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Vulnerable employee protections extended to security officers from 1 July 2021

Geoff Bevan, Gerrad Brimble

From 1 July 2021, employees who provide certain types of security services will be protected as “vulnerable employees” under Part 6A of the Employment Relations Act 2000.  This means their job will be protected even where the work they do is transferred to another business (for example, if their current employer sells off or outsources the part of the business they work in). 

The Part 6A protections have been in place for several years. However, this is the first time the protections have been extended to a new category of employee.

What type of security staff will now be protected?

Employees will be protected if they: 

  1. guard real or personal property belonging to another person;
  2. monitor in real time, from any part of a premises, images from a camera or similar device on the same premises;
  3. provide crowd control services (as defined in section 19 of the Private Security Personnel and Private Investigators Act 2010);
  4. provide escort duty and courtroom custodial duty as those terms are defined in section 3 of the Corrections Act 2004;
  5. provide mobile security patrols;
  6. collect cash from any premises.

The protections in Part 6A will not extend to workers employed by the Government such as court security officers and corrections officers, or to Police.  However those protections will apply to some security / escort workers who contract to the Government, such as contracted court security staff.

What are the protections under Part 6A of the Employment Relations Act?

Under Part 6A, certain categories of employees who have traditionally been considered vulnerable due to factors such as the low-paid and low-skilled nature of their work have additional rights where their position is affected by a restructuring process. Currently this protection applies to employees who:

The protection applies if an employer:

  1. sells their business, or the part of the business that a vulnerable employee works in;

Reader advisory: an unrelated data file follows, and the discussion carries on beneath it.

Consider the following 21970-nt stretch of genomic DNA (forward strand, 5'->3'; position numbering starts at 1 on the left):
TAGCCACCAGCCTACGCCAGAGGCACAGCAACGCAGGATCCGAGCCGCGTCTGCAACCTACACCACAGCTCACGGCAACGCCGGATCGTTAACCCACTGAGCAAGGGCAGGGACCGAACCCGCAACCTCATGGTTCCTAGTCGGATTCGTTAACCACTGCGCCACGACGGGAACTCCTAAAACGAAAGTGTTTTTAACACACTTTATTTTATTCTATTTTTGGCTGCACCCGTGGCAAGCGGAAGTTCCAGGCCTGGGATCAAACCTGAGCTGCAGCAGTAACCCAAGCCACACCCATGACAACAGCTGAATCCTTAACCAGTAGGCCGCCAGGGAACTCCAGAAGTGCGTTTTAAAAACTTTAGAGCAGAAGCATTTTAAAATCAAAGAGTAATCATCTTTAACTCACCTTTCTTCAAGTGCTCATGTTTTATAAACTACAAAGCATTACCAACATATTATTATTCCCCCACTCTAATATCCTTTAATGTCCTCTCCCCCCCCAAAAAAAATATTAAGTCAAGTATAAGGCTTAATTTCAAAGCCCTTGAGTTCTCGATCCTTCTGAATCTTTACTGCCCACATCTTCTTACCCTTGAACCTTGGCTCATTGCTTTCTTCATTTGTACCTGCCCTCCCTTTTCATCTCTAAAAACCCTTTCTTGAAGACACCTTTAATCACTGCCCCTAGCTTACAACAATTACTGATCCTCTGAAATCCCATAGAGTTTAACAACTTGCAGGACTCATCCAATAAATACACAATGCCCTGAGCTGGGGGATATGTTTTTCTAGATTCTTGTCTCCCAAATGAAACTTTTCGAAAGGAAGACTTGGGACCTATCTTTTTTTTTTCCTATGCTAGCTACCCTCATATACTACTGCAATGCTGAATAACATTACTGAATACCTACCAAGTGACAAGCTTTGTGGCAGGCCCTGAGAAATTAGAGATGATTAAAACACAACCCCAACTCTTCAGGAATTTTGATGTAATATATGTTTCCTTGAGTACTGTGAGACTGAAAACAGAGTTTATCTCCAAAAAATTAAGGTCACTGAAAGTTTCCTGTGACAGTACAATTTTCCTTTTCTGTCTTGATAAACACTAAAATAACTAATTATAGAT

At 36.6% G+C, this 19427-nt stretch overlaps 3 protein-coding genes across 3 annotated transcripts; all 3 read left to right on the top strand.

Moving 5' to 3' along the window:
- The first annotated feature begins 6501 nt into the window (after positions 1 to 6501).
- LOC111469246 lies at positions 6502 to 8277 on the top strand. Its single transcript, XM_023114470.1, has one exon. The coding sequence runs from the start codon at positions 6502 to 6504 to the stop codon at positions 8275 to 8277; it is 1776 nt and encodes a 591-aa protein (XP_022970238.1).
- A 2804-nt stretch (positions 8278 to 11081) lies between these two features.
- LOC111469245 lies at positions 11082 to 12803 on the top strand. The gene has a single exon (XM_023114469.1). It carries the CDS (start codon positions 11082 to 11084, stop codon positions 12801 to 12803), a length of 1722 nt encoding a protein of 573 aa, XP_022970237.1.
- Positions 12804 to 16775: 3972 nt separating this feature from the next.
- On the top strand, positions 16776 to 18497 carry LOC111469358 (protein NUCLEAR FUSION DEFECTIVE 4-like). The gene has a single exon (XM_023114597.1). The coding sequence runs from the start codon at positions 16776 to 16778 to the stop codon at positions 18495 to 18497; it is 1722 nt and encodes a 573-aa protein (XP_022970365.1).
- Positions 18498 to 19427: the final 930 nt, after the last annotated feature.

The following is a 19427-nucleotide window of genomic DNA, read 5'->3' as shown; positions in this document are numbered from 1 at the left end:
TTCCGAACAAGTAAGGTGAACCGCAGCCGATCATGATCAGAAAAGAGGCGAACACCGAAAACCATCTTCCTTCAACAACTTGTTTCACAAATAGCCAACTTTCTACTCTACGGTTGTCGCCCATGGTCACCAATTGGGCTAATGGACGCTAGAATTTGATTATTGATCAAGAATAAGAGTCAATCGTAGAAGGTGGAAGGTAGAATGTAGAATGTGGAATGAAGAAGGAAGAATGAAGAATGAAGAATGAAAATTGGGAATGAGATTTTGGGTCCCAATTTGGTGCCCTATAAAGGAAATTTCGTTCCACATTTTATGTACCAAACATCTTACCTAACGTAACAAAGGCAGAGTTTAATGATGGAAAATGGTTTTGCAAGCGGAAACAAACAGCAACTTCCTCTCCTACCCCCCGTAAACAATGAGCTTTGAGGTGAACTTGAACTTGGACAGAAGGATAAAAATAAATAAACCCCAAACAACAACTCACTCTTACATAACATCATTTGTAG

2. contracts out that work to an external provider;
  3. insources the work (by taking work back from an external provider and having its own employees do the work); or
  4. changes the contractor who does the work.

In these cases the vulnerable employee is entitled to choose to transfer their employment to the organisation that will now be doing the work.

Vulnerable employees are entitled to be told of their right to choose to transfer their employment, and when and how they must make their decision. If the vulnerable employee chooses to transfer their employment the new employer must employ the vulnerable employee and must treat their employment as continuous for the purpose of recognising service related entitlements (such as entitlements to sick leave, annual leave and long service leave if applicable).

If the new employer doesn’t have sufficient work for the vulnerable worker then they can make the worker redundant, but in that case the worker has a legal right to bargain for and receive “appropriate” redundancy entitlements.

These protections also apply where only part of the vulnerable employee’s work is transferring to a new employer, so the worker could end up being employed by more than one employer if they choose to transfer to a new employer.

Conclusion

Organisations that directly engage their own security personnel or who engage with external agencies to provide security services need to be aware of the additional protections these types of employees will now have. Organisations considering making changes to the way they engage security personnel after 1 July 2021 should get advice to ensure they are aware of their legal obligations to potentially affected employees.

 

Disclaimer: This article is general in nature and is not to be used as a substitute for legal advice. No liability is assumed by Gallaway Cook Allan or individual solicitors at Gallaway Cook Allan regarding any person or organisation relying directly or indirectly on information published on this website. If you need help in relation to any legal matter, we recommend you see a qualified legal professional.

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